Wednesday , May 25 2022

Another season & # 39; hard-hitting influence Canada, and affects more children



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Pharmacist Faltaous Ash prepares to administer the vaccine Fluzone in Danforth IDA Drug Mart, Toronto, 22 October, 2018.

Christopher Katsarov

Canadian pediatric hospitals are seeing an increase in admissions linked so as H1N1 flu re-emerges as the dominant strain of influenza

The number of children hospitalized entered for viral diseases s & # 39; now this season is more than twice what was currently in the last year, and more than three times as much it was at this point in the season of 2016-2017 flu, according to the Public Health Agency of Canada (PHAC).

More children also sent in the intensive care unit to combat serious flu embodiment than in & # 39; this time in recent seasons, figures show.

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The reason is that the flu affects children and adolescents more difficult than usual is the return of & # 39; H1N1 after two seasons in which other types of prevail & # 39; A flu, known as H3N2.

However, there is a silver lining to that change: While H1N1 is hard on children, it is easier for older, the group most susceptible to serious complications and death from influenza.

The public health experts also say that the shot against the flu tends to work better against H1N1 to make against H3N2, which means that the influence can & # 39; wind takes gentle in season 2018-2019 than in recent seasons.

"Generally, H1N1 may be more mild seasons. The reason may be more light is the elderly who lived through & # 39; H1N1 when they were younger have better immunity against H1N1, "said Michelle Murti, a public health doctor & # 39; Health Ontario public. " What we see is a shift to a younger age group in H1N1 years where children and young adults tend to be more susceptible. "

H1N1 is most known as the culprit behind the pandemic & # 39; 2009-2010 flu, when variant never seen before came irritating and kills many more people than regular seasonal flu. The H1N1 today is very similar to the pandemic strain, but now has much less impact now that patients have the opportunity to build immunity against it.

Very young children, however, did not have the same opportunity to build defenses against H1N1.

From 29 & # 39; December 12 pediatric hospital to report statistics to influence admission PHAC recorded 414 & # 39; related hospital & # 39; influence from September, & # 39; above 195 in the autumn & # 39; 2017 and 117 in autumn & # 39; 2016.

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Also increased admissions associated with flu units intensive childcare: 71 s & # 39; now this season compared to & # 39; 35 and 18, respectively, in & # 39; this point in the last two seasons.

The pediatric hospital network at least one documented death of the flu & # 39; & # 39 now in; this season but less than five; grounds & # 39; privacy, the PHAC does not issue exact figures when there are fewer than five deaths.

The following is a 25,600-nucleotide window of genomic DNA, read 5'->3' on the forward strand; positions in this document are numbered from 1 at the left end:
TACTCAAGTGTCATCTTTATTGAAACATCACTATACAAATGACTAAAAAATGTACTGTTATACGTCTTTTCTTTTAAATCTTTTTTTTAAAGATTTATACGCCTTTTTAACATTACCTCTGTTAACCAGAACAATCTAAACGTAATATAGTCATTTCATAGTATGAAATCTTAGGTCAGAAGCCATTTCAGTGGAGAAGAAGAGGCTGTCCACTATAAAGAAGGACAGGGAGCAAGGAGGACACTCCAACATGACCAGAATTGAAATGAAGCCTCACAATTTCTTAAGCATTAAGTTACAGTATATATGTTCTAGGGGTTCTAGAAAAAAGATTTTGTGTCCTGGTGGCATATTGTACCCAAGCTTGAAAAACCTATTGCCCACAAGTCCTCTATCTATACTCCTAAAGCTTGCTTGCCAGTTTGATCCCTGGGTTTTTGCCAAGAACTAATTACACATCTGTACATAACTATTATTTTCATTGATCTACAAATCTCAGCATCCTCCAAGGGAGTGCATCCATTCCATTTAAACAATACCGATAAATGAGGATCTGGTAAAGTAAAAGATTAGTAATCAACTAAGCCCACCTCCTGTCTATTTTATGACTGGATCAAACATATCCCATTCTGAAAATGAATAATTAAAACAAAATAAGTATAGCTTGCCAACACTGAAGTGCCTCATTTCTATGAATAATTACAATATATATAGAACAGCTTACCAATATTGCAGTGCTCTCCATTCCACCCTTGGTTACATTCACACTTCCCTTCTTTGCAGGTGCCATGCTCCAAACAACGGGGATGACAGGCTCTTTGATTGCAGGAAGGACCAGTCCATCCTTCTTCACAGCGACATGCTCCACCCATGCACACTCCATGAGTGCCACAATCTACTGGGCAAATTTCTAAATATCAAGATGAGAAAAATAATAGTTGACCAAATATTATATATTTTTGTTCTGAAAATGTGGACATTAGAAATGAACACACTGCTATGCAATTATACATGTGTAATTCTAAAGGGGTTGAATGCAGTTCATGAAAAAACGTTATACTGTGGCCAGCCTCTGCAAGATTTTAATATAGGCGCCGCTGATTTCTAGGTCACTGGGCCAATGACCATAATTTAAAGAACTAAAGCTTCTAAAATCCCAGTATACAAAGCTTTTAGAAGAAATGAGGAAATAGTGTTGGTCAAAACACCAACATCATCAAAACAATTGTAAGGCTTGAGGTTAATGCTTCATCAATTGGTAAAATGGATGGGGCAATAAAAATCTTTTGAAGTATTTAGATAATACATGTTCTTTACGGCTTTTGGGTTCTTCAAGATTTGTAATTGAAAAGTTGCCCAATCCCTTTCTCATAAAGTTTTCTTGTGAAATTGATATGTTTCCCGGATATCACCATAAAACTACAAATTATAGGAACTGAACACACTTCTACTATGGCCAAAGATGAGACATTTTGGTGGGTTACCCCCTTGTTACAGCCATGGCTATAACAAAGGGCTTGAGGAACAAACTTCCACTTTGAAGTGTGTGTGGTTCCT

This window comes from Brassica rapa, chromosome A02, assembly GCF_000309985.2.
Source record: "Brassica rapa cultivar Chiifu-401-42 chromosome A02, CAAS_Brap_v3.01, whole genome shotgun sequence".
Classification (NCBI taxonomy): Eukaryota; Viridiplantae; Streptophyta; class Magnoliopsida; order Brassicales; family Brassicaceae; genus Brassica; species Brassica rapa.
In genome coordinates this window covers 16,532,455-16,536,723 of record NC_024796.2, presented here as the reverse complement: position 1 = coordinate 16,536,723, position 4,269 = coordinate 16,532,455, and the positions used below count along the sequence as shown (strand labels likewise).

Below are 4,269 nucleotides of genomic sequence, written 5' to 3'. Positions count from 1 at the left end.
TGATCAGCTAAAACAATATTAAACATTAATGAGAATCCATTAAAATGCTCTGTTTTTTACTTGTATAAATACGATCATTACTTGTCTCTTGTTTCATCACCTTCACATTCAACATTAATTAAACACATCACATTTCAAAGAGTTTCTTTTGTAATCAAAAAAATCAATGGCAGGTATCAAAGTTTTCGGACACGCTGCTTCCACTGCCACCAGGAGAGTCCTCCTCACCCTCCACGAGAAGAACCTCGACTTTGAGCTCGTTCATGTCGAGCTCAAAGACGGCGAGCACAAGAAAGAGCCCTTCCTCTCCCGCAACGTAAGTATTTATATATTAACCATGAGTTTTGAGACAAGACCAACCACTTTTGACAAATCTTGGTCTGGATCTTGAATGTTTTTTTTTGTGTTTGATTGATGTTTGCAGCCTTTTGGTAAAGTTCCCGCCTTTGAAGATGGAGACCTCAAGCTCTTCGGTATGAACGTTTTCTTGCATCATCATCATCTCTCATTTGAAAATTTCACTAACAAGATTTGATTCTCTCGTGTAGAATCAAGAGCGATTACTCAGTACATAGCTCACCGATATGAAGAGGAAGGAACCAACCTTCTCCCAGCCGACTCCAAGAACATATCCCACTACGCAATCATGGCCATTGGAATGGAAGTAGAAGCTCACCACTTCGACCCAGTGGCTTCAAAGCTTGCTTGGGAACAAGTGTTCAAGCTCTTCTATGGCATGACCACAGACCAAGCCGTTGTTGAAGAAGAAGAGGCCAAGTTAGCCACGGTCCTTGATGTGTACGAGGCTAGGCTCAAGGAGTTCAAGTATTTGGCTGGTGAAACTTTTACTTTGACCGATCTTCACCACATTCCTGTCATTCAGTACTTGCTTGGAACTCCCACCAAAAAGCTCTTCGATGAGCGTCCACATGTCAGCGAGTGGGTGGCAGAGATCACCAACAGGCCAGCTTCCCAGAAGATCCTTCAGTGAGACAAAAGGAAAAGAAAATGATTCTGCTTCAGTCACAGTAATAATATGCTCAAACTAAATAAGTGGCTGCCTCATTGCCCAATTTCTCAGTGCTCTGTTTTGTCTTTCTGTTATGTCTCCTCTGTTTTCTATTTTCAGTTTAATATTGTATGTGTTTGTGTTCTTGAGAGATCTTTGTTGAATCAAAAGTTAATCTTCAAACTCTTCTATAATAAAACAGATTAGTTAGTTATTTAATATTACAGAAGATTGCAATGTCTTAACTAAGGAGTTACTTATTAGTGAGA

B & # 39; & # 39 contrasted with; this, the number of & # 39; Outbreaks & # 39; influenza in long-term care homes is decreasing.

In British Columbia, for example, there were only six confirmed outbreaks of influenza facilities long-term care, a considerable decrease from 36 such outbreaks so far this season and 63 last season before that, by Danuta Skowroński, head of epidemiology for respiratory pathogens program influence and emergency at the BC Center for Disease Control.

"Three years ago was the last time we had a dominant season for H1N1 outbreaks seen much less of the facility & # 39; long-term care than seen during the 2016-2017 or 2017-2018 seasons," she said.

Theresa Tam, chief public health of Canada, said another anomaly in & # 39; this season the flu began to spread earlier than usual in & # 39; some parts of the country, especially on -Prairies.

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This helps explain why the number of & # 39; laboratory confirmed cases of & # 39; the influence is & # 39; 22 percent higher than in & # 39; that the end of last season, with 13 796 cases recorded since the 29 & # 39; In December, the most recent date for which available figures. This is from 11 275 at the same time last season and in 6180 & # 39; this point in the season & # 39; before.

"Can & # 39; there seems to be more activity in & # 39; this point, but it really early start," said Dr. Tam. "What we do not know is how going to go & # 39; forward. We do not rajnax that top."

Dr. Tam stressed that not too late to get vaccinated against influenza, especially in places like Ontario where the season flu collecting vapors.

Mid year of the effectiveness of the vaccine this year is not expected until the end of January or early February, but Dr. Tam said that early signs indicate that the shot works better this year than last year.

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